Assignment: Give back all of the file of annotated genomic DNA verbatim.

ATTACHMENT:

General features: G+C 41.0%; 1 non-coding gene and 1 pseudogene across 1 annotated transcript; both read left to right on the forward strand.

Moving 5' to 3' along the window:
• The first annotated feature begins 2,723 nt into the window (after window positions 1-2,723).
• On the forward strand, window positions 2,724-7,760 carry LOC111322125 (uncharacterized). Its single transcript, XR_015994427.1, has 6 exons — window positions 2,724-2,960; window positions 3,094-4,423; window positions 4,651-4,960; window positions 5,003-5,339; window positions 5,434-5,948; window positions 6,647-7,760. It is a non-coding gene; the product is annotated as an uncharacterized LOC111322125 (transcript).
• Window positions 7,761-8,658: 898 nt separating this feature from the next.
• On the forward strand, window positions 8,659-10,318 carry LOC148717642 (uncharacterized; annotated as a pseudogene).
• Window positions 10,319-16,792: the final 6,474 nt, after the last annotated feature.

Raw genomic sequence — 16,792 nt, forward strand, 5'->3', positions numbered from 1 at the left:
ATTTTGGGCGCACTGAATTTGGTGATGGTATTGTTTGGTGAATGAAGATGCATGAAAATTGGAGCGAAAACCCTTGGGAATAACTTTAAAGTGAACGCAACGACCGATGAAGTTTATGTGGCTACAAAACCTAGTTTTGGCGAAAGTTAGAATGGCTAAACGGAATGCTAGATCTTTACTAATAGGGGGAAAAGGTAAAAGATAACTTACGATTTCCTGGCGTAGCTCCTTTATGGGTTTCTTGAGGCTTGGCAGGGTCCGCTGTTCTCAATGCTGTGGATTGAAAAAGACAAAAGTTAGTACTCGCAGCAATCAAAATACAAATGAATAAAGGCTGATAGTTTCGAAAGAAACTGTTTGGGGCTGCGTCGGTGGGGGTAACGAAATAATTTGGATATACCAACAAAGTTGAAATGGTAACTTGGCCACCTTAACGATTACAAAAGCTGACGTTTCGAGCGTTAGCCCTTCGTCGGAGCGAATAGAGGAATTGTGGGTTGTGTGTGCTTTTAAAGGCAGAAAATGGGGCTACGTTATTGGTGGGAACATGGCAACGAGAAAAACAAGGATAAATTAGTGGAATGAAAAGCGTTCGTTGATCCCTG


General features: G+C 41.0%; 1 non-coding gene and 1 pseudogene across 1 annotated transcript; both read left to right on the forward strand.

Moving 5' to 3' along the window:
• The first annotated feature begins 2,723 nt into the window (after window positions 1-2,723).
• On the forward strand, window positions 2,724-7,760 carry LOC111322125 (uncharacterized). Its single transcript, XR_015994427.1, has 6 exons — window positions 2,724-2,960; window positions 3,094-4,423; window positions 4,651-4,960; window positions 5,003-5,339; window positions 5,434-5,948; window positions 6,647-7,760. It is a non-coding gene; the product is annotated as an uncharacterized LOC111322125 (transcript).
• Window positions 7,761-8,658: 898 nt separating this feature from the next.
• On the forward strand, window positions 8,659-10,318 carry LOC148717642 (uncharacterized; annotated as a pseudogene).
• Window positions 10,319-16,792: the final 6,474 nt, after the last annotated feature.

Raw genomic sequence — 16,792 nt, forward strand, 5'->3', positions numbered from 1 at the left:
ATTTTGGGCGCACTGAATTTGGTGATGGTATTGTTTGGTGAATGAAGATGCATGAAAATTGGAGCGAAAACCCTTGGGAATAACTTTAAAGTGAACGCAACGACCGATGAAGTTTATGTGGCTACAAAACCTAGTTTTGGCGAAAGTTAGAATGGCTAAACGGAATGCTAGATCTTTACTAATAGGGGGAAAAGGTAAAAGATAACTTACGATTTCCTGGCGTAGCTCCTTTATGGGTTTCTTGAGGCTTGGCAGGGTCCGCTGTTCTCAATGCTGTGGATTGAAAAAGACAAAAGTTAGTACTCGCAGCAATCAAAATACAAATGAATAAAGGCTGATAGTTTCGAAAGAAACTGTTTGGGGCTGCGTCGGTGGGGGTAACGAAATAATTTGGATATACCAACAAAGTTGAAATGGTAACTTGGCCACCTTAACGATTACAAAAGCTGACGTTTCGAGCGTTAGCCCTTCGTCGGAGCGAATAGAGGAATTGTGGGTTGTGTGTGCTTTTAAAGGCAGAAAATGGGGCTACGTTATTGGTGGGAACATGGCAACGAGAAAAACAAGGATAAATTAGTGGAATGAAAAGCGTTCGTTGATCCCTG